There seems to be a lot in the news (or at least the news I read) that has something to do with the idea of communal viewing.
The most obvious example of this is everyone sitting around the TV in the living room. That image of the perfect American family lit by the warm glow of the one TV in the house is one that is burned into my own image bank.
Of course, today there is a screen everywhere and that means everyone can go watch whatever they want and screw family time. The explosion of cable and the niche shows that came along with it enforced this behavior making it even less likely that all members of a household could find a common show to hold their attention for an hour.
The success of American Idol is largely due to its ability to engage a wide demographic but it is very much an exception to the rule.
The growth of web video has only increased our tendancy to view alone (and not just porn).
In the wake of all this alone time a number of services are popping up to allow folks in different locations to watch videos on the web simultaneously while participating in chat of one kind or another.
This isn’t entirely new as a number of TV shows have live chat rooms that run simultaneous to their airing but allowing groups to assemble on their on schedule for a similar experience is kind of neat.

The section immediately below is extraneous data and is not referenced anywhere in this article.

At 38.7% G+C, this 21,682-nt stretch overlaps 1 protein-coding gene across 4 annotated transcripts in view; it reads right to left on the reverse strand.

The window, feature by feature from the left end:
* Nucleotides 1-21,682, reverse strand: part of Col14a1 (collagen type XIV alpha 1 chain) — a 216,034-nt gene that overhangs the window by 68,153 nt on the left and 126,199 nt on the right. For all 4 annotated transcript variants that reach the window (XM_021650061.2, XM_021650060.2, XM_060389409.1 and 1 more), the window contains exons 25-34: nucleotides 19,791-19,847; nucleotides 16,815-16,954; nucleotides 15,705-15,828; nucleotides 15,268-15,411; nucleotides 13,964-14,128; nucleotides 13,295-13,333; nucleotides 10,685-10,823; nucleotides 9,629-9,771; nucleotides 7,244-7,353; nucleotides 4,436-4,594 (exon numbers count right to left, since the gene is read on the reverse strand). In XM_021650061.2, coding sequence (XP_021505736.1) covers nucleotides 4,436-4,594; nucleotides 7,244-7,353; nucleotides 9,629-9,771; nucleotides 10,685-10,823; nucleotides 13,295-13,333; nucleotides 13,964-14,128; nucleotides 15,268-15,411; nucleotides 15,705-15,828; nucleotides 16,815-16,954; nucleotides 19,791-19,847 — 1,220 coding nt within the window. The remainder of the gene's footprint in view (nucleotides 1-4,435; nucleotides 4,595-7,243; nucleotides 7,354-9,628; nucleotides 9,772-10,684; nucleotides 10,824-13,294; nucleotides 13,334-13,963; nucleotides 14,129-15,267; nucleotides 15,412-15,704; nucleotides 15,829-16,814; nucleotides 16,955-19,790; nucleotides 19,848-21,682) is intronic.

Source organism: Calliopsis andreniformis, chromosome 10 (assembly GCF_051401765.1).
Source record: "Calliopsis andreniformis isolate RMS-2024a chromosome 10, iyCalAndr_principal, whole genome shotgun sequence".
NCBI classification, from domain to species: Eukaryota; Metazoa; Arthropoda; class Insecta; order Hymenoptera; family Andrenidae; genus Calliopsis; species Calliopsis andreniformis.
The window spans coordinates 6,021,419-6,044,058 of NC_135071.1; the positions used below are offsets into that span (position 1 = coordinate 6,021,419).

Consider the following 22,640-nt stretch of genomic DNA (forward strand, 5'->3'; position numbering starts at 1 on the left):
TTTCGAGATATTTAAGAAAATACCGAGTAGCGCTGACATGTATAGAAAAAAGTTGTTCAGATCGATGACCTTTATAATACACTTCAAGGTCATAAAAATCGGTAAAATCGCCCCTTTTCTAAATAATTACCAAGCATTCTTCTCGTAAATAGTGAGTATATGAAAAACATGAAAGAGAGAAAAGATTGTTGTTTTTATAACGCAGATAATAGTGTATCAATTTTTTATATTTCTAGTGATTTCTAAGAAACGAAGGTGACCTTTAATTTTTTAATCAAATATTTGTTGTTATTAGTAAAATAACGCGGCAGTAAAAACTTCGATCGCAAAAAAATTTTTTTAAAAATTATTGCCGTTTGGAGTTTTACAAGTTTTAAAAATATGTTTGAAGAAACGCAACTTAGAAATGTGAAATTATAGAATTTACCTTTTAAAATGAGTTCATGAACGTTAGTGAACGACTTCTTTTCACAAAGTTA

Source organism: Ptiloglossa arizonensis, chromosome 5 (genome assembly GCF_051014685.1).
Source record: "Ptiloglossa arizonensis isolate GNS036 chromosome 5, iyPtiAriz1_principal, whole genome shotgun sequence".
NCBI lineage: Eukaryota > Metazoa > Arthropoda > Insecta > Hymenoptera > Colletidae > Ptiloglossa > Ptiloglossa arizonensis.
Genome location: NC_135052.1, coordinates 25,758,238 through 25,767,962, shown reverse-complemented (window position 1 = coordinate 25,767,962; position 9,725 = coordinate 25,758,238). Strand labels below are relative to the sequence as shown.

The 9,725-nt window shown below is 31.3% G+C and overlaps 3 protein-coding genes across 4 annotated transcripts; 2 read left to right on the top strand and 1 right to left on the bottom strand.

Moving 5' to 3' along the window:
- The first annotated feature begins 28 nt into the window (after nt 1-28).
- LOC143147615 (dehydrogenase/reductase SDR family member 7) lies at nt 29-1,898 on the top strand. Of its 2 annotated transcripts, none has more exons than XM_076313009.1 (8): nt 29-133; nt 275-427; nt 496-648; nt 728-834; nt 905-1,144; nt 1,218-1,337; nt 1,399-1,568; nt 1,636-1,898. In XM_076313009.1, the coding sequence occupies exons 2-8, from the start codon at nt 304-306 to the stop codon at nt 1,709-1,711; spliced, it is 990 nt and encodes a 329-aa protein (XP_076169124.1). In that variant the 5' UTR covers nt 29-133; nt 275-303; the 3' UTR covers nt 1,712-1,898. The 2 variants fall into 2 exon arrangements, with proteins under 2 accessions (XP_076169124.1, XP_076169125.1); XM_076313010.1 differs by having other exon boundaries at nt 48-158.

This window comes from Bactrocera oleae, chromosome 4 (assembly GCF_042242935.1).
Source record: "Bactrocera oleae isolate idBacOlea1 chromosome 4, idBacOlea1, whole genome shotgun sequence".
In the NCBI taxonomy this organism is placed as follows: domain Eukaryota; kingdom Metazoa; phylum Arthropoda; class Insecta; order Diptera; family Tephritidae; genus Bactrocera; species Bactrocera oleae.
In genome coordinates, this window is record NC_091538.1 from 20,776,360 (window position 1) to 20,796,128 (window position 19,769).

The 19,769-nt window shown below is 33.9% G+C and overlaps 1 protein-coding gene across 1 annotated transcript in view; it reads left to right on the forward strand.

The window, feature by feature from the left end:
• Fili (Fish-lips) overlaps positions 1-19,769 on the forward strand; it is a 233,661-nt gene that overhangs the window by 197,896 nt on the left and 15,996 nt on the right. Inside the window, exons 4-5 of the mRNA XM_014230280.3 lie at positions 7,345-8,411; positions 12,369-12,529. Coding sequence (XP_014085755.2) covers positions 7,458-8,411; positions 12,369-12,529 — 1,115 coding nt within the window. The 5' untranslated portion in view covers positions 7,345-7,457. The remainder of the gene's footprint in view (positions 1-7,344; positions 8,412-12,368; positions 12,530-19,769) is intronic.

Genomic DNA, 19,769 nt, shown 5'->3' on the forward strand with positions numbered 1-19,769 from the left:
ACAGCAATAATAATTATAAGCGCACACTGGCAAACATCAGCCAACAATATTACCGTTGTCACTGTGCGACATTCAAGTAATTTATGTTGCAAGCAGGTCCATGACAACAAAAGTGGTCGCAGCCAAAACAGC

According to ArsTech they’ve definitely put the spotlight on communal aspects of the site:
“Other significant new features in today’s major revamp of Lycos Cinema focus on the social and chatting experiences. A new lobby chat area can accommodate thousands of movie fans if you aren’t quite in the mood to start watching something yet. Movies can now be scheduled for a later date, complete with friend invites and notifications for when shows are about to start. Movies can be watched in private, with a select group of friends, or publicly (the default) by sharing a URL that any Lycos Cinema user can click to immediately join.”
Seems pretty cool if IM’ing with friends while you watch a movie is something you really want to do. I’m not totally convinced that this is meeting a desperate need.
With SeeToo, the idea of watching personal videos with friends and family immediately struck a chord so maybe there is overlap. Time will tell.
“On May 10th, millions of people worldwide will watch the same short films at the same time. Via thousands of locally organized events, the organizers hope to remind watchers what we all have in common.
6 cities will broadcast live footage of 24 short films in 8 languages. Those in Cairo, Kigali, London, Los Angeles, Mumbai and Rio de Janeiro can check out the events’ headquarters. The estimated 4hr long cinematic debut will also include top speakers and musical performers: Queen Noor of Jordan, CNN’s Christiane Amanpour, musician/activist Bob Geldof, Iranian rock phenom Hypernova and others.”